For years, independent repair shops have asked Apple for genuine replacement parts so they could repair their customers’ laptops and phones. Apple has refused. But new documents leaked by Motherboard show that Apple may finally be changing their tune—at least, as much as they’re required to by potential legislation.
If you haven’t been to an independent repair shop, you’re missing out on some true art. Take Steven and Nicole Spink, owners of Olympia iPhone Repair in Washington. They can seemingly fix anything—board-level repairs that Apple would refuse to perform are a piece of cake for them, and far less costly than replacing your device. (You can hear Nicole describe these challenges in this Washington hearing on Right to Repair laws—just skip to 6:40.) Unfortunately, without device schematics and other tools from Apple, they can’t always do those jobs, causing them to lose business and forcing customers to pay much more for a full part replacement from Apple.
Apple has long taken a firm stance against these types of repair shops. With scandals like the Error 53 debacle, they’ve clearly planted their foot on the ground and said “you should repair your phone at an Apple store, or you should get bent.” Apart from a few very select Apple Authorized Repair Providers, no one has access to the genuine, OEM parts Apple uses to make these devices, or the diagnostics and schematics that Apple keeps so close to the chest. As a result, they’re stuck turning people away, or settling for third-party components instead. If you go to a good shop, they’ll use high-quality replacement parts, but Apple could still brick those at any time. Apple’s lobbyists claim that allowing independent shops access to their diagnostic data and parts will threaten their security model, which we think is rather silly—not to mention something other manufacturers have proven wrong time and again.
Apple’s new plan, as described in these documents, seems like a step in the right direction—and to be fair, it is—but it’s a very, very small step that feels more like a PR move or grumbling compliance than an actual attempt to solve the problem.
To start, Apple’s plan appears to be rather limited. We know they’ve talked to big repair chains, but they have not spoken to any of the smaller repair shops we contacted. If only the large national chains get access to these parts, the independent shops—people like Steven and Nicole, who are truly dedicated to the craft of tech repair—get left out in the cold, and will likely lose business as a result. This continues to encourage a repair monoculture that stifles competition, job creation, and innovation in the repair space.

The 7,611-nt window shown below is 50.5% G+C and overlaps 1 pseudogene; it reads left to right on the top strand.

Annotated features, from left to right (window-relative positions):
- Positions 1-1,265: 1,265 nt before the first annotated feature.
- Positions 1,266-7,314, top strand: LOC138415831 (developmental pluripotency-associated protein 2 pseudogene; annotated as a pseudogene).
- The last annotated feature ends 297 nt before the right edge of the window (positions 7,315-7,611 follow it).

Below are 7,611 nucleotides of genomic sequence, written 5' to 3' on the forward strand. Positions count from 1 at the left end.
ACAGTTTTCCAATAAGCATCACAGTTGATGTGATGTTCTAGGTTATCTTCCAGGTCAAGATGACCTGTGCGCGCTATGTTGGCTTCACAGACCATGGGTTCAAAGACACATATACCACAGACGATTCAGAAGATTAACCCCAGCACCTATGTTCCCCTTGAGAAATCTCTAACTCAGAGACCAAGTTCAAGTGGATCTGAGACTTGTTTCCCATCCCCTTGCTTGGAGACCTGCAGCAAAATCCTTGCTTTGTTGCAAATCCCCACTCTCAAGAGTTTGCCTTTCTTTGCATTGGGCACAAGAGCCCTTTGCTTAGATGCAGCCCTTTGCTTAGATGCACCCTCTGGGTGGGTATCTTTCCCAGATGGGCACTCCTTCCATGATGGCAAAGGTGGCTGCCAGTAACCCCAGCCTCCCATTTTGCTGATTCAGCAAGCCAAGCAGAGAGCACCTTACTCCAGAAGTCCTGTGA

Furthermore, and perhaps more importantly, many of these parts are insanely expensive—the displays, for example, are almost as expensive as the total cost of a display replacement at an Apple Store. If we were being cynical, we’d say that Apple is only doing this to check a box for legislators to claim they’re providing parts. But consumers will still be highly incentivized to go to an Apple Store, since other shops will be too expensive—thus perpetuating Apple’s monopoly on iPhone repair.
For years, Apple has been assailing Right to Repair bills with security arguments. They have told legislators time and time again that making diagnostics available to independent shops will undermine their security model. Heck, they even told a Nebraska Senator that if passed, the bill would turn the state into a “Mecca for hackers.” This leaked plan proves that this has been a lie all along: If Apple is able to make these parts available to large, Geek Squad-esque chains, they should be able to give them to independent shops as well. But they won’t, because that isn’t in the interest of their bottom line.
Apple would like you to think that independent shops are a sketchy, dangerous minefield of service options that use low-quality parts that can lead to problems down the line. And in some cases, that may be true—but that’s Apple’s fault, not the repair shops’. If Apple would just provide OEM parts to independent repair shops at a reasonable price, these risks would be far smaller.
The way we see it, this initiative is lip service that says “See? We care about your right to repair,” while Apple knows full well people will continue to get repairs from Apple, or—if a certain repair isn’t available—buy a full replacement part or device. This plan only makes parts available that match the repairs they offer in-store, and do nothing to provide support to shops trying to do more advanced repairs like water damage remediation or board-level troubleshooting. And they certainly aren’t going to sell parts to customers who want to do repairs in the privacy of their own home.
This is a step in the right direction, but it’s a miniscule one. We need more than this. We need comprehensive Right to Repair laws to require Apple and other manufacturers to make parts widely available, just like they are for our cars and appliances. Nobody should be threatened by lawyers or denied access to parts for the simple act of trying to fix their own stuff.